Pathetic fallacy… Many people might be bemused by this term, but would undoubtedly know exactly what it is without knowing it… Pathetic fallacy – the personification of inanimate objects in  nature,  for example and most usually, giving the weather human actions and emotions, usually to reflect the mood of a character or some aspect of plot in a piece of writing.

Here are some examples:

  • from Macbeth, about the night Duncan was murdered – “The night has been unruly. Where we lay,
    Our chimneys were blown down and, as they say,
    Lamentings heard i’ th’ air, strange screams of death,
    And prophesying with accents terrible
    Of dire combustion and confused events
    New hatched to the woeful time. The obscure bird
    Clamored the livelong night. Some say the Earth
    Was feverous and did shake.”
  • Wuthering Heights – “I heard distinctly the gusty wind, and the driving of the snow; I heard, also, the fir bough repeat its teasing sound, and ascribed it to the right cause”
  • Keats’ ‘Ode to melancholy’ – “But when the melancholy fit shall fall
    Sudden from heaven like a weeping cloud
    That fosters the droop-headed flowers all
    And hides the green hills in an April shroud”
  • Dracula – ” It was evident that something very exciting was either happening or expected, but though I asked each passenger, no one would give me the slightest explanation. This state of excitement kept on for some little time. And at last we saw before us the Pass opening out on the eastern side. There were dark, rolling clouds overhead, and in the air the heavy, oppressive sense of thunder. It seemed as though the mountain range had separated two atmospheres, and that now we had got into the thunderous one.”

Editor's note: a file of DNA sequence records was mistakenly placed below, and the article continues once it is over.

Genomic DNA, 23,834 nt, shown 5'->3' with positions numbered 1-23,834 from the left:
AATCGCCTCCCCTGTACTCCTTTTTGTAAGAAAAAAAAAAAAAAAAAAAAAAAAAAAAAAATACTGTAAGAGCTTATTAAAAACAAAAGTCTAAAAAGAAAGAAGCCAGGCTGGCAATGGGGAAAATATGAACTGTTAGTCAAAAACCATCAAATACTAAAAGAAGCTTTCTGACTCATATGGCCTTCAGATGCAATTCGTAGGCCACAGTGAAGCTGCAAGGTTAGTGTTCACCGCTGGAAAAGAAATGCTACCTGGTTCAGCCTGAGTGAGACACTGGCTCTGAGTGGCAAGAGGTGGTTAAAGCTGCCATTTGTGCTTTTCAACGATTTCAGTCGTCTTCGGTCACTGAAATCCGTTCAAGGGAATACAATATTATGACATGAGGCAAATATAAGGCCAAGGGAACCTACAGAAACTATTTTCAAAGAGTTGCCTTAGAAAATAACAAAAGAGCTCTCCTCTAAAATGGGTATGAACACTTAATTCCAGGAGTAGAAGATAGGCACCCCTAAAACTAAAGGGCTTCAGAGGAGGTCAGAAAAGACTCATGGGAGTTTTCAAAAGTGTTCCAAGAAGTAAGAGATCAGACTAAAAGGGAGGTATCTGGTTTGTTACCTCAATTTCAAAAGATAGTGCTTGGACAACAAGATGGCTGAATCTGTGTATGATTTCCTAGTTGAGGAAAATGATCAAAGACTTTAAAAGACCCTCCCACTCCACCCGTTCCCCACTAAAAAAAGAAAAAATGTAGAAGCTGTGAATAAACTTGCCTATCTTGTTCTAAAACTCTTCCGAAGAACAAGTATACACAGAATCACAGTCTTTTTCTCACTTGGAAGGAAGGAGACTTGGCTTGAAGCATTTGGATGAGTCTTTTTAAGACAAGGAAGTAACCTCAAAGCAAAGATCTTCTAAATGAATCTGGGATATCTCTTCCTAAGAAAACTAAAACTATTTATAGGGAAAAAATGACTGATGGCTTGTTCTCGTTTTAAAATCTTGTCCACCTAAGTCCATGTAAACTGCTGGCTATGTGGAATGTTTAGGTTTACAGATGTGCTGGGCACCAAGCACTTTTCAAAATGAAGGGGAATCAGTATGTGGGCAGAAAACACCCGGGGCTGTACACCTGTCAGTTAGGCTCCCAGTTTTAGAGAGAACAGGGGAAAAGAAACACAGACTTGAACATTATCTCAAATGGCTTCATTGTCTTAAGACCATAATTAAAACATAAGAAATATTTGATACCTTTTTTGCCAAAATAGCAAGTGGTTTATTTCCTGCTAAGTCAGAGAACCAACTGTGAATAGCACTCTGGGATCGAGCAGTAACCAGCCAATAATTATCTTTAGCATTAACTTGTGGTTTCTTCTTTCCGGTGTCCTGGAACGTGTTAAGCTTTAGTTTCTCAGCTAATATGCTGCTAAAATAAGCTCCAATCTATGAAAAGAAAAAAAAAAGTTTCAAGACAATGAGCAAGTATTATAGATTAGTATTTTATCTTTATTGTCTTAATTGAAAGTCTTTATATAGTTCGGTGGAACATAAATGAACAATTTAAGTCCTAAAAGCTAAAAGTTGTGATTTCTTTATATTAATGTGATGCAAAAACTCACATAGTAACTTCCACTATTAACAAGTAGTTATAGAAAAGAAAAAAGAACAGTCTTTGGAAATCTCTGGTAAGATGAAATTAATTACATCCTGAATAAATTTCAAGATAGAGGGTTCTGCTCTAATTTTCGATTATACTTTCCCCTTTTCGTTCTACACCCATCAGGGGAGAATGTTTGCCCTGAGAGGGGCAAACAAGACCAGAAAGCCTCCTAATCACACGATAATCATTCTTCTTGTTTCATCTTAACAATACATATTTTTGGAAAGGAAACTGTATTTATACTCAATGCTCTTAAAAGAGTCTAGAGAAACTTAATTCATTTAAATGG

Here is today’s suggestion to try and inspire you – try writing something using pathetic fallacy!


3 thoughts on “Writes of Spring – 22nd April

Leave a Reply

Fill in your details below or click an icon to log in: Logo

You are commenting using your account. Log Out /  Change )

Google+ photo

You are commenting using your Google+ account. Log Out /  Change )

Twitter picture

You are commenting using your Twitter account. Log Out /  Change )

Facebook photo

You are commenting using your Facebook account. Log Out /  Change )


Connecting to %s